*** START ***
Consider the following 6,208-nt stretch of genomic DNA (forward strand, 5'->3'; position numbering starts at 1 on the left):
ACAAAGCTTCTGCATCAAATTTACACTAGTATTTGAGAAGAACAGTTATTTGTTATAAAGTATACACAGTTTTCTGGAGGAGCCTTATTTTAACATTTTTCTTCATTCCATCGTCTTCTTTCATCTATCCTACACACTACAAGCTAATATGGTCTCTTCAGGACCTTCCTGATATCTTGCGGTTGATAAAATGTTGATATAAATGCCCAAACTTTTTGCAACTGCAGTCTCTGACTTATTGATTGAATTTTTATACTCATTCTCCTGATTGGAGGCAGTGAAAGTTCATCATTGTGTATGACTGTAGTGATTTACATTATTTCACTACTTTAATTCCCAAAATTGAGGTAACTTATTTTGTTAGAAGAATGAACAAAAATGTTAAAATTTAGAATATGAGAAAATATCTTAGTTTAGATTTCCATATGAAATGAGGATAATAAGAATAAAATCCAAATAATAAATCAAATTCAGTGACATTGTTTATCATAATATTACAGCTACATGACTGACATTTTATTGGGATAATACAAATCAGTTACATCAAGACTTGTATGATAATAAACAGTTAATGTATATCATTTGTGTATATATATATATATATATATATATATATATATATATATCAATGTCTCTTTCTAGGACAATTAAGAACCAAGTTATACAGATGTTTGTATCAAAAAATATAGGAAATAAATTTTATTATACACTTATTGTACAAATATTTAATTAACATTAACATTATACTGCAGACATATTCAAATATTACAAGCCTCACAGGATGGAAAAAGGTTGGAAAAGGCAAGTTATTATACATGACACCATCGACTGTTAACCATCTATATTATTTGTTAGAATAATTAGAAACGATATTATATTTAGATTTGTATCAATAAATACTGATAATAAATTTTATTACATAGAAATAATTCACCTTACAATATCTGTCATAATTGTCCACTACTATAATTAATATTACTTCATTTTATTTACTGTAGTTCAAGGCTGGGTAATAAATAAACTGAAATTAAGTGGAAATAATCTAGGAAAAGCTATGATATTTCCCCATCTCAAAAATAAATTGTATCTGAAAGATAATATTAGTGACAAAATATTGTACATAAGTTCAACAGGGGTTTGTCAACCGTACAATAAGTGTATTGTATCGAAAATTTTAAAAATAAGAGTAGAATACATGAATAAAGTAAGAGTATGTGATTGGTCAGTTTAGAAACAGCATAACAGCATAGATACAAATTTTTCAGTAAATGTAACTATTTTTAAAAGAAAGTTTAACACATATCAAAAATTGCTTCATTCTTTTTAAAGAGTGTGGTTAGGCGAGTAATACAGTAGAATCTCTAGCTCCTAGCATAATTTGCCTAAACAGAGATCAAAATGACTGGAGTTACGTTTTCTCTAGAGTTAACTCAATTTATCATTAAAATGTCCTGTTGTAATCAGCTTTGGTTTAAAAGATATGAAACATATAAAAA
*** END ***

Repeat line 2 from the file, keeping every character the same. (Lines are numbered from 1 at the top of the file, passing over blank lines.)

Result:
ACAAAGCTTCTGCATCAAATTTACACTAGTATTTGAGAAGAACAGTTATTTGTTATAAAGTATACACAGTTTTCTGGAGGAGCCTTATTTTAACATTTTTCTTCATTCCATCGTCTTCTTTCATCTATCCTACACACTACAAGCTAATATGGTCTCTTCAGGACCTTCCTGATATCTTGCGGTTGATAAAATGTTGATATAAATGCCCAAACTTTTTGCAACTGCAGTCTCTGACTTATTGATTGAATTTTTATACTCATTCTCCTGATTGGAGGCAGTGAAAGTTCATCATTGTGTATGACTGTAGTGATTTACATTATTTCACTACTTTAATTCCCAAAATTGAGGTAACTTATTTTGTTAGAAGAATGAACAAAAATGTTAAAATTTAGAATATGAGAAAATATCTTAGTTTAGATTTCCATATGAAATGAGGATAATAAGAATAAAATCCAAATAATAAATCAAATTCAGTGACATTGTTTATCATAATATTACAGCTACATGACTGACATTTTATTGGGATAATACAAATCAGTTACATCAAGACTTGTATGATAATAAACAGTTAATGTATATCATTTGTGTATATATATATATATATATATATATATATATATATATATCAATGTCTCTTTCTAGGACAATTAAGAACCAAGTTATACAGATGTTTGTATCAAAAAATATAGGAAATAAATTTTATTATACACTTATTGTACAAATATTTAATTAACATTAACATTATACTGCAGACATATTCAAATATTACAAGCCTCACAGGATGGAAAAAGGTTGGAAAAGGCAAGTTATTATACATGACACCATCGACTGTTAACCATCTATATTATTTGTTAGAATAATTAGAAACGATATTATATTTAGATTTGTATCAATAAATACTGATAATAAATTTTATTACATAGAAATAATTCACCTTACAATATCTGTCATAATTGTCCACTACTATAATTAATATTACTTCATTTTATTTACTGTAGTTCAAGGCTGGGTAATAAATAAACTGAAATTAAGTGGAAATAATCTAGGAAAAGCTATGATATTTCCCCATCTCAAAAATAAATTGTATCTGAAAGATAATATTAGTGACAAAATATTGTACATAAGTTCAACAGGGGTTTGTCAACCGTACAATAAGTGTATTGTATCGAAAATTTTAAAAATAAGAGTAGAATACATGAATAAAGTAAGAGTATGTGATTGGTCAGTTTAGAAACAGCATAACAGCATAGATACAAATTTTTCAGTAAATGTAACTATTTTTAAAAGAAAGTTTAACACATATCAAAAATTGCTTCATTCTTTTTAAAGAGTGTGGTTAGGCGAGTAATACAGTAGAATCTCTAGCTCCTAGCATAATTTGCCTAAACAGAGATCAAAATGACTGGAGTTACGTTTTCTCTAGAGTTAACTCAATTTATCATTAAAATGTCCTGTTGTAATCAGCTTTGGTTTAAAAGATATGAAACATATAAAAA